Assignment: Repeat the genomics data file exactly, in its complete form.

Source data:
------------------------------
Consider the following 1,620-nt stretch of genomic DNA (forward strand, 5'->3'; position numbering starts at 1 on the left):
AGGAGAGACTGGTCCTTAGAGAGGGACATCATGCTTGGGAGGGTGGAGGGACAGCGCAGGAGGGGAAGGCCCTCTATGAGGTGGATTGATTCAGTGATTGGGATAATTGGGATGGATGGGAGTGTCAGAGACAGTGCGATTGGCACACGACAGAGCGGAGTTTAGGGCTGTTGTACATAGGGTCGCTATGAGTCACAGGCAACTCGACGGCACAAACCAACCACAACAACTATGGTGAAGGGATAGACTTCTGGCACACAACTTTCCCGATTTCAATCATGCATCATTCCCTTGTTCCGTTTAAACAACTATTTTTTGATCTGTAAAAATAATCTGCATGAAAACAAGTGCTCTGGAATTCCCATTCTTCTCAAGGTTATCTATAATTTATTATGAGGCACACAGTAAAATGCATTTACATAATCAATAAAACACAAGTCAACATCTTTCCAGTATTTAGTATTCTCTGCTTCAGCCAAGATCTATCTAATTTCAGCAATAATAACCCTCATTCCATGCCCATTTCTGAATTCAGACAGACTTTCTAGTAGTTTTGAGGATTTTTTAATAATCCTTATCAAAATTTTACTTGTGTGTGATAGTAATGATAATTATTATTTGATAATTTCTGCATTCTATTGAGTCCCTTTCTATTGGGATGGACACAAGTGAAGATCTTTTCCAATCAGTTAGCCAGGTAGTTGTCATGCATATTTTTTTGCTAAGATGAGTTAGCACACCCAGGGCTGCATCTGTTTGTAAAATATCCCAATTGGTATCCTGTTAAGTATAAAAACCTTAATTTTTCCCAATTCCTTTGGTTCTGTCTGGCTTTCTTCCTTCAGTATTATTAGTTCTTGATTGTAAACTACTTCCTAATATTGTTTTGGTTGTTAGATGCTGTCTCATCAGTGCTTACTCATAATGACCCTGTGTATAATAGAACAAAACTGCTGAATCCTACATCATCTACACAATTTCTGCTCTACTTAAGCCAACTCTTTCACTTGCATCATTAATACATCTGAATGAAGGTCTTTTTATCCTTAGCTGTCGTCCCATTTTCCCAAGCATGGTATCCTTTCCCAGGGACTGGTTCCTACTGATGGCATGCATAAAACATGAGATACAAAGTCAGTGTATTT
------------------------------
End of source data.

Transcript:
Consider the following 1,620-nt stretch of genomic DNA (forward strand, 5'->3'; position numbering starts at 1 on the left):
AGGAGAGACTGGTCCTTAGAGAGGGACATCATGCTTGGGAGGGTGGAGGGACAGCGCAGGAGGGGAAGGCCCTCTATGAGGTGGATTGATTCAGTGATTGGGATAATTGGGATGGATGGGAGTGTCAGAGACAGTGCGATTGGCACACGACAGAGCGGAGTTTAGGGCTGTTGTACATAGGGTCGCTATGAGTCACAGGCAACTCGACGGCACAAACCAACCACAACAACTATGGTGAAGGGATAGACTTCTGGCACACAACTTTCCCGATTTCAATCATGCATCATTCCCTTGTTCCGTTTAAACAACTATTTTTTGATCTGTAAAAATAATCTGCATGAAAACAAGTGCTCTGGAATTCCCATTCTTCTCAAGGTTATCTATAATTTATTATGAGGCACACAGTAAAATGCATTTACATAATCAATAAAACACAAGTCAACATCTTTCCAGTATTTAGTATTCTCTGCTTCAGCCAAGATCTATCTAATTTCAGCAATAATAACCCTCATTCCATGCCCATTTCTGAATTCAGACAGACTTTCTAGTAGTTTTGAGGATTTTTTAATAATCCTTATCAAAATTTTACTTGTGTGTGATAGTAATGATAATTATTATTTGATAATTTCTGCATTCTATTGAGTCCCTTTCTATTGGGATGGACACAAGTGAAGATCTTTTCCAATCAGTTAGCCAGGTAGTTGTCATGCATATTTTTTTGCTAAGATGAGTTAGCACACCCAGGGCTGCATCTGTTTGTAAAATATCCCAATTGGTATCCTGTTAAGTATAAAAACCTTAATTTTTCCCAATTCCTTTGGTTCTGTCTGGCTTTCTTCCTTCAGTATTATTAGTTCTTGATTGTAAACTACTTCCTAATATTGTTTTGGTTGTTAGATGCTGTCTCATCAGTGCTTACTCATAATGACCCTGTGTATAATAGAACAAAACTGCTGAATCCTACATCATCTACACAATTTCTGCTCTACTTAAGCCAACTCTTTCACTTGCATCATTAATACATCTGAATGAAGGTCTTTTTATCCTTAGCTGTCGTCCCATTTTCCCAAGCATGGTATCCTTTCCCAGGGACTGGTTCCTACTGATGGCATGCATAAAACATGAGATACAAAGTCAGTGTATTT